Emilie Teresa Smith is a Canadian Anglican priest and theologian living in Vancouver, British Columbia. She is co-president of the Óscar Romero International Network in Solidarity with the Peoples of Latin America.
Posts By This Author
The Stubborn Witness of a Revolutionary Poet
I MET JULIA ESQUIVEL for the first time in Mexico City, on a rainy afternoon more than 30 years ago, after my 2-year-old son, Abraham, and I crossed the exasperating metropolis by bus and clanky train. Flustered and dripping, I knocked on the door of her tidy home. Esquivel lived in exile, far from her beloved homeland, Guatemala. Henchmen in the service of Guatemala’s military rulers had pursued her relentlessly until at last she fled. I, a young, earnest Canadian, was traveling the northern continent, from Montreal to Costa Rica, preparing to write a book, recording the voices of women—such as Esquivel—scattered in this Guatemalan diaspora.
Esquivel was slender and small, silver hair framing her delicate, elegant face. She ushered us into her house, where we sat on cushions on the floor, drank hot tea, and read stories about St. Francis and a very bad wolf. We talked while Abraham toddled around, and we prayed. That was Esquivel: determined to pray through hurricanes, from the unimaginably large to the very small.
Our friendship spanned the decades. She was to become one of my greatest teachers. Because of Esquivel, who passed away last July, I—raised in a radically atheist household—am now a Christian. Esquivel first cracked open faith for me, showing my young rebellious self that the strongest power for transformation, for individuals as well as nations, came from a place of stubborn grace, a grace, like hers, that never surrendered.
The way a country treats its children
JULIA ESQUIVEL WAS born in 1930, in the western highlands of Guatemala, to a middle-class, progressive family. She was a surprise daughter to an older couple who had been told they would never have children. She grew up treasured. At 7, she said, she found herself before an image of Jesus on the cross; her heart broke with compassion for his suffering.
In 1947, Esquivel became a teacher, and several years later she traveled to Costa Rica to study theology. For a while, she tried on the idea of becoming a minister—first in the Presbyterian Church. She quickly found that the church refused to ordain women. From that time forward, she considered herself a Christian without a particular denomination; she called every imperfect church her home. She worshipped with Mennonites, Episcopalians, and Catholics.
Like people in any family, she quarreled with her siblings: other church members and, particularly, leaders. Young and filled with passion, she actually expected the widows and orphans to be cared for and the poor to be attended to with compassion. She believed this concrete truth: Jesus Christ made room for everyone at the table, starting with those who had been rejected by the world. Time and time again, she clashed with polite church institutions that did not embody what she believed were gospel values: inclusion, justice, the sharing of goods and gifts. Early in her young adulthood, Esquivel decided she would never marry, saying that even a good marriage would have stifled her.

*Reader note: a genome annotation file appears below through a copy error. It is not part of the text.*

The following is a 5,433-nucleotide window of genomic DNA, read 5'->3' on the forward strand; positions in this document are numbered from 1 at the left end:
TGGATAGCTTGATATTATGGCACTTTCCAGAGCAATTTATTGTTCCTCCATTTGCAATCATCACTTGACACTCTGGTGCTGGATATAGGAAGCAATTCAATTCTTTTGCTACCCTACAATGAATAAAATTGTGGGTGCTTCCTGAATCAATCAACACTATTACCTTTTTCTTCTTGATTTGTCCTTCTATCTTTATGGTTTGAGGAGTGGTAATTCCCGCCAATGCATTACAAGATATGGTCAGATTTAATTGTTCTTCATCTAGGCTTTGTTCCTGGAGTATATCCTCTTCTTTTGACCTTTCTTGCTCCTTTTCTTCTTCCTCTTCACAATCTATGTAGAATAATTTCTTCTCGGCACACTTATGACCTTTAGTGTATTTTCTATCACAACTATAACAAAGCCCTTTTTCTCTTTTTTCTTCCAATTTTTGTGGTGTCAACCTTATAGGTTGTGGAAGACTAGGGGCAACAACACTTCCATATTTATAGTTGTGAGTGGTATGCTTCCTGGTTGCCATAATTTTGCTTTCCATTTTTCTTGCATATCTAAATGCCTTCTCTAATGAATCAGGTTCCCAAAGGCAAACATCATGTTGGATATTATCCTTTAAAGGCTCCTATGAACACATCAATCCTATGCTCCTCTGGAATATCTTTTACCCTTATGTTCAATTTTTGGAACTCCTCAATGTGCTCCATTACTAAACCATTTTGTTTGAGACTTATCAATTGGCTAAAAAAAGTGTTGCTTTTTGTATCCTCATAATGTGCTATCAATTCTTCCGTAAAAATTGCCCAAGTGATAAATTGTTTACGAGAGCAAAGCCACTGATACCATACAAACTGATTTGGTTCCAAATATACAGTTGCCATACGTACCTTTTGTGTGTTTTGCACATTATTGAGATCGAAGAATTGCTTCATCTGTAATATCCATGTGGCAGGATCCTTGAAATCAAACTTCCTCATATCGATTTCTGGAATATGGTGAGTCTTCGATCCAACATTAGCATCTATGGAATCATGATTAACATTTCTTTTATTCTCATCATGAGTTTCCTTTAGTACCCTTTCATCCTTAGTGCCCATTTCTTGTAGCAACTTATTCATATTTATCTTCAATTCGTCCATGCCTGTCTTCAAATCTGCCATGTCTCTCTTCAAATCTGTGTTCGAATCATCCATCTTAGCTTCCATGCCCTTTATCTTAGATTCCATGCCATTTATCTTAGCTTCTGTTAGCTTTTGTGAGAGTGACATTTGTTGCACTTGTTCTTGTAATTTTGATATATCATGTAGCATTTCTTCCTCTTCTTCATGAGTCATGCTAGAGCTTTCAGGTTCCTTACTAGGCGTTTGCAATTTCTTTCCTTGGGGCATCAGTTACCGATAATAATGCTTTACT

Amazonians to the Church: Not Everything Is For Sale
IN OCTOBER, POPE FRANCIS convened hundreds of people in Rome to discuss the Indigenous face of the church in the Amazon. The three-week, multitrack meetings, which included lay leaders, members of religious communities, priests, expert witnesses, bishops, cardinals, and leaders of Indigenous organizations, was the result of a two-year listening process during which more than 65,000 people in the Amazonia region were asked: What are the most pressing issues you face?
The agenda used for the synod of bishops at the Vatican, as well as the wide variety of interconnected parallel gatherings around the city—under the umbrella of “The Amazon: Common Home” (la Casa Comun)—outlined the collected wisdom: Listen to the voice of Amazonia. Pursue ecological conversion. Support the prophetic Indigenous church.
One parallel gathering met in the Church of Santa Maria in Traspontina, a 10-minute walk from St. Peter’s Basilica. Hundreds of Amazonian Indigenous leaders and guests met at Santa Maria to pray, listen, and conceive a new world—one that celebrates the eternal truth of the proclamation of Jesus Christ: We are all loved. We all belong. All creation is deeply connected.
The Legacy of Liberation Theology
"THE CRY OF THE POOR rises to the heavens!” With one phrase, proclaimed at a conference of Catholic bishops in Medellín, Colombia, in 1968, history changed in Latin America.
Fifty years ago, the “princes of the church”—with the support of Pope Paul VI, who opened the gathering, and embodying the renewal of Vatican II—agreed to dethrone themselves. A “preferential option for the poor,” they said, would lead the renewed Catholic Church.
Bishops and priests, religious sisters and brothers, began working to change the historic structures of inequality and abuse that had existed in Latin America since the 15th-century invasion of the rapacious Spaniards. Faith was no longer held captive by the educated and powerful elites; now laypeople were empowered to make their faith their very own bread and Word. Christian base communities emerged. Theologians got busy listening “from below.”
A name was attached to the Medellín movement with the arrival of Father Gustavo Gutierrez’ groundbreaking book A Theology of Liberation. Liberation theology, rooted in the economically and politically oppressed, became the first modern theological movement to emerge in the Catholic Church outside of Europe.
Canada's Shameful Exports
CANADIAN MINING companies have left a trail of destruction around the world—mostly in places where people are poor and vulnerable.
The earliest conflicts caused by Canadian mining exploded in Guatemala in the early 1960s when the nickel company Inco dug into the northern mountainside of Guatemala’s largest freshwater lake, Lago Izabal. Almost 155 square miles of traditional Kekchi-Maya land was expropriated to create Inco’s Exmibal mine. As the region descended into bitter war, Guatemalan oligarchs and their military, with the support of Canadian-mining and U.S. geopolitical interests, exterminated all popular dissent. Dozens of Kekchi leaders were killed or disappeared; four prominent leaders who had published a report condemning the Inco-Exmibal deals were brutally assaulted and two of them assassinated. The Exmibal mine operated for three years before Inco abandoned it, never paying a nickel in royalties to Guatemala